Vitiligo, medically known as leukoderma, is a skin condition characterized by the gradual loss of melanocytes (cells responsible for melanin production) resulting in irregular white patches. Vitiligo can affect people of different races and ethnicities. Most commonly it affects the skin on the hands, face, lips, armpits, legs and sometimes even the genitals.
- Family history of the disease
- Exposure to certain chemicals such as phenols (used in colorants, household products)
- Hyperthyroidism and hypothyroidism
- Autoimmune disorder
- Nutritional deficiencies
- Severe physical illness
- Side-effects of certain medicines
- Common signs of vitiligo include, patches of different skin colour on the body or certain areas of the body
- The patches are flat, usually white and cannot be felt with the touch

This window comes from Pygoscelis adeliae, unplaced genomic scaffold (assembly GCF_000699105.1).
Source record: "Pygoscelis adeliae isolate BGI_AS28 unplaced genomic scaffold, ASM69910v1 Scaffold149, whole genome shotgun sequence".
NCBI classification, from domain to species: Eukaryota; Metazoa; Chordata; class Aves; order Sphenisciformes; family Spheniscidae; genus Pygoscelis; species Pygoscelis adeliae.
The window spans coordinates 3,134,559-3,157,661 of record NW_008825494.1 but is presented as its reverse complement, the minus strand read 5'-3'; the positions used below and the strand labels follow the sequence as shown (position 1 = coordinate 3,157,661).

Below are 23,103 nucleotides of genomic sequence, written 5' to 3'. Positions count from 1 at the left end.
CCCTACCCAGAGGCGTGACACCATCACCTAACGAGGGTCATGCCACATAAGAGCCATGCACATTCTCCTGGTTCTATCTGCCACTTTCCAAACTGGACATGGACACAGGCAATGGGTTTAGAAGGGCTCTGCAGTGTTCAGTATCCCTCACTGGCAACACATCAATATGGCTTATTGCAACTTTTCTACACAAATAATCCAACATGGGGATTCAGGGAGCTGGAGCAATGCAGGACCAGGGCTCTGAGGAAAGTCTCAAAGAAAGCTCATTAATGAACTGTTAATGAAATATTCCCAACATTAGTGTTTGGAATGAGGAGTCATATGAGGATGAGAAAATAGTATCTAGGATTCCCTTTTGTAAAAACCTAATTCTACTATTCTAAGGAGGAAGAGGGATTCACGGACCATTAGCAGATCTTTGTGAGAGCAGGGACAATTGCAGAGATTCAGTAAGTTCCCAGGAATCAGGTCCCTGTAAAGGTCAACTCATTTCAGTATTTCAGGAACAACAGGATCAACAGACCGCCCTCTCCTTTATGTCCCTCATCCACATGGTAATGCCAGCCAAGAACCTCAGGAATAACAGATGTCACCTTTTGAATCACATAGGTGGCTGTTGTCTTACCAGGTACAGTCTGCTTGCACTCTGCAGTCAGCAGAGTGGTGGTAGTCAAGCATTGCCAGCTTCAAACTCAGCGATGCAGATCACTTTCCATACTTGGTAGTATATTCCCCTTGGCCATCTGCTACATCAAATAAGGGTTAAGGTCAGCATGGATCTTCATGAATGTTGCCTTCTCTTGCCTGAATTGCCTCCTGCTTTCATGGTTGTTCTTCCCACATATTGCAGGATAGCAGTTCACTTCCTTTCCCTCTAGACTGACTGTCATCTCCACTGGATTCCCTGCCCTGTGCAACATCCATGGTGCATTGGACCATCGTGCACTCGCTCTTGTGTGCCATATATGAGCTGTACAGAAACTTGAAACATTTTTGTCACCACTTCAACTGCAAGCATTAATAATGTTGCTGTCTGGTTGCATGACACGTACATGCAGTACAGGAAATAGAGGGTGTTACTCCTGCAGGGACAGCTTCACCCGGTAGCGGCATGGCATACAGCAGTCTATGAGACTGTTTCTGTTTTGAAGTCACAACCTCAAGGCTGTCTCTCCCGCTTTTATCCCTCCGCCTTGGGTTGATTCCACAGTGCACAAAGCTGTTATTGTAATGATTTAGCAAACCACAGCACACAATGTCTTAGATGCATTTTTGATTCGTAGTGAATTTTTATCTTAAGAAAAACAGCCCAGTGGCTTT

- You may not feel itchy or hurt
- They usually spread to form bigger patches over the time
- In the long run, the colour of the hair may turn grey completely
- Once you spot any sort of pigmentation, make sure you do not ignore it and seek a specialist’s advice at the earliest.
- The doctor will ask you for your family and medical history to understand the relevance of the disease. He may also examine you physically and suggest a few tests such as blood test or biopsy of the affected skin.
- Once the diagnosis is confirmed, the doctor will prescribe you with medications that shall help to reduce the symptoms. The treatment for vitiligo will majorly depend on the number of white patches and how widespread the patches are.
- Broadly the treatment includes medications and topical creams that can be applied on the affected areas.
- In some cases, the doctor may also suggest ultraviolet A light (PUVA) treatment along with other medicines.
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